Spring is just around the corner. If you have a green thumb that means another season of flower and vegetable gardens bursting with color and fruit. But for us regular folk, it’s a time when we roll up our sleeves, dig around on Pinterest, put some plants in the ground and hope for the best.
For horticultural novices and seasoned pros alike, there are some tried-and-true tricks that can elevate your gardens. I have two words for you: companion planting.
Many master gardeners believe that particular plant combinations make for a healthy and beautiful garden. The root is this: some plants form symbiotic relationships and help each other grow. Science on companion planting has confirmed that certain combinations of plants have real and unique benefits. Practical experience from plants people demonstrates how to pair certain plants for their mutual benefit.
Logically speaking, companion planting makes sense. For instance, tall plants provide shade for sun-sensitive shorter plants. Vining plants cover the ground, while upright plants grow up, allowing two plants to reside in the same patch.
Companions can also serve a dual purpose of preventing pests. Onions, for instance, repel pests, and heartier plants can act as bait to lure pests away from more delicate ones. Other plants work by attracting insect predators to attack companion plant’s pests.
Take a look at this list of seven companion plants before you start planting. It provides ideas for a few simple tweaks to take your garden from lacking to lush.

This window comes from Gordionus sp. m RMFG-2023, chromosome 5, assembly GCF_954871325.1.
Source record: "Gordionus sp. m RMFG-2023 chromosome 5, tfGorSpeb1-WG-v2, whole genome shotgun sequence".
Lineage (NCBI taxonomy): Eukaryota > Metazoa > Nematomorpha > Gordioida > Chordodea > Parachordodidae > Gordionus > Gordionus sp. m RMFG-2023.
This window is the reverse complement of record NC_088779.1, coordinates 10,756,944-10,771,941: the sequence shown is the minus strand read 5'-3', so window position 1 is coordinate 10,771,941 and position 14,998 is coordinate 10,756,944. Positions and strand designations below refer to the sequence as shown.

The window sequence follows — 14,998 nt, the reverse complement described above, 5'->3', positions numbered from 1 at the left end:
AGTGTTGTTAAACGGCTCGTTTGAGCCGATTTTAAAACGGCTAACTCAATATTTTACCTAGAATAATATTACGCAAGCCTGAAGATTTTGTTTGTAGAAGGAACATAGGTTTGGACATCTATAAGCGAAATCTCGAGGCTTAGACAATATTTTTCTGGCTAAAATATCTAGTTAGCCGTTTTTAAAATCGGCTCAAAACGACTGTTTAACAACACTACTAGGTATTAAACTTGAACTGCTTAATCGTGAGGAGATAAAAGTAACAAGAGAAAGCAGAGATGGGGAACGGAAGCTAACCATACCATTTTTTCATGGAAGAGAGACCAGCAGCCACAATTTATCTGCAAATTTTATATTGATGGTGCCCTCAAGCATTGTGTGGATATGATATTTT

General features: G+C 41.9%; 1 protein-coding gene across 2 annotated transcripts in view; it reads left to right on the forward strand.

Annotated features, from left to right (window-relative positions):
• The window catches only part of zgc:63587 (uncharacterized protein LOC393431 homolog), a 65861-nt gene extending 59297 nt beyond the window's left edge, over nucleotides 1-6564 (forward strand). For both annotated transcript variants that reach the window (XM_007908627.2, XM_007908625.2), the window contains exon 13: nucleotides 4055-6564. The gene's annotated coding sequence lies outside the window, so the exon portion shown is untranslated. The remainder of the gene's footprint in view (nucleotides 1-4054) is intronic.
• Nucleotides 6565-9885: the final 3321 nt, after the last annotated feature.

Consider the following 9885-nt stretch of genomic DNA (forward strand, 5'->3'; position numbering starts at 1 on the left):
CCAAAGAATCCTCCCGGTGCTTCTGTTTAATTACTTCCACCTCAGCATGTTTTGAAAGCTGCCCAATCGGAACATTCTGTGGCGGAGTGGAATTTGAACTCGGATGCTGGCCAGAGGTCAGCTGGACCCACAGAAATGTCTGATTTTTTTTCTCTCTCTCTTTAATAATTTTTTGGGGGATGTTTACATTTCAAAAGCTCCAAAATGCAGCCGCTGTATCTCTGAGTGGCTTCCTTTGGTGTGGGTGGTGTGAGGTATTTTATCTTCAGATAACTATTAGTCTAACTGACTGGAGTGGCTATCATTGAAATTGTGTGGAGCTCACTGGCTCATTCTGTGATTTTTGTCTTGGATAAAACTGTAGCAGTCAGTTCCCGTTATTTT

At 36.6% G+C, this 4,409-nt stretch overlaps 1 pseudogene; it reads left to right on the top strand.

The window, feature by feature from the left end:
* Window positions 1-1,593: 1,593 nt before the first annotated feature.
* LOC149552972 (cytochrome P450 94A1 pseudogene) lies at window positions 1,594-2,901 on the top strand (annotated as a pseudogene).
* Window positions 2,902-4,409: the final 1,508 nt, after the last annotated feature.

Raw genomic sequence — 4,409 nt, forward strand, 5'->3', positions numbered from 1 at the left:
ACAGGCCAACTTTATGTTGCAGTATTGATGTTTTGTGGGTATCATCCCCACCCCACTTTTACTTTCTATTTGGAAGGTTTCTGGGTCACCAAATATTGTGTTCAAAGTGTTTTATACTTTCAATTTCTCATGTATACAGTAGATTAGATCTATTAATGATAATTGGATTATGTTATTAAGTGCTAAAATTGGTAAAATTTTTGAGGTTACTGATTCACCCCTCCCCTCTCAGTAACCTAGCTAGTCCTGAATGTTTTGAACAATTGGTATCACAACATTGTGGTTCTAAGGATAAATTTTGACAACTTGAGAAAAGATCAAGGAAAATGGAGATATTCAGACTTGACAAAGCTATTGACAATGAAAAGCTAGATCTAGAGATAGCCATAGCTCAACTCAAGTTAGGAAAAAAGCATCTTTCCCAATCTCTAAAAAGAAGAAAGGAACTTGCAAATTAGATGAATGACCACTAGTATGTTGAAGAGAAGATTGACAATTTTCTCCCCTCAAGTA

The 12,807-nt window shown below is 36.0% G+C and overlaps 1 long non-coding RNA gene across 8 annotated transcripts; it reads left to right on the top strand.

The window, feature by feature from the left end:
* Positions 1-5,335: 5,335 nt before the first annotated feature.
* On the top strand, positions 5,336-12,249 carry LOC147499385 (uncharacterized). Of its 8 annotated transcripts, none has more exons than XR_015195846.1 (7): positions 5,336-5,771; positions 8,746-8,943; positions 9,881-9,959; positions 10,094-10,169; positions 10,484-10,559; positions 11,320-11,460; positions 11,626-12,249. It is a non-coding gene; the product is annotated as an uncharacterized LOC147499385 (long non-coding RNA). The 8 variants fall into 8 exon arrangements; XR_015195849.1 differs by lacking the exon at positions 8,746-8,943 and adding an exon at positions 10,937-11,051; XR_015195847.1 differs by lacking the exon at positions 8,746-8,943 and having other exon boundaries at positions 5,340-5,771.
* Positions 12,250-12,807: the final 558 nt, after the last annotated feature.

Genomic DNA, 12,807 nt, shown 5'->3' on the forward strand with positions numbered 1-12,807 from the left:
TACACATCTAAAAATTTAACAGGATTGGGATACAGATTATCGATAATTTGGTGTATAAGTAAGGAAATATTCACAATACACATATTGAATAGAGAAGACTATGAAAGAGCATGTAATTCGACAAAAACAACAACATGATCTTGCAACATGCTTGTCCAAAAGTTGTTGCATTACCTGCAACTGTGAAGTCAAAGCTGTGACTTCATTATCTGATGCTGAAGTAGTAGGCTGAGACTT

1. Tomatoes and Cabbage – Ever notice those large holes in your beautiful cabbage leaves? The culprits are diamondback moth larvae. Tomatoes act as a repellent to the larvae, which turn into hungry caterpillars that munch on cabbages.
2. Cucumbers and Nasturtiums – Master gardeners agree, the nasturtium’s vining stems make them a perfect companion for rambling cucumber and squash plants. Nasturtiums notoriously repel cucumber beetles, and also serve as a habitat for other predatory insects, like spiders and ground beetles.
3. Roses and Garlic – From traditional red to vibrant yellows and oranges, roses are a garden staple. For years, gardeners have been planting garlic with roses, because garlic helps repel rose pests. Garlic chives are thought to be just as repellent, and their tiny purple or white flowers in late spring are the perfect accompaniment to rose flowers and foliage.
4. Corn and Beans – Beans are corn’s best friends. They help boost health corn harvests by attracting beneficial insects that prey on pests like leafhoppers, fall armyworms, and leaf beetles. Because the bean vines climb the corn stalks, their pest repellant abilities protect the entire plant.
5. Marigolds and Melons – Besides being attractive in their own right, marigolds have special properties that protect melons. Certain marigold varieties can control nematodes in melon roots as effectively as chemical treatments.
6. Peppers and Pigweed – Pesky leafminers prefer both pigweed and ragweed to pepper plants. When planting and tending, just be mindful to remove the flowers before the weeds set seed.
7. Cabbage and Dill – Fragrant dill is a great companion plant for cabbage family members like broccoli and Brussels sprouts. This herb attracts the tiny wasps that control imported cabbage worms and other pests, leaving cabbage plants healthier and pest-free.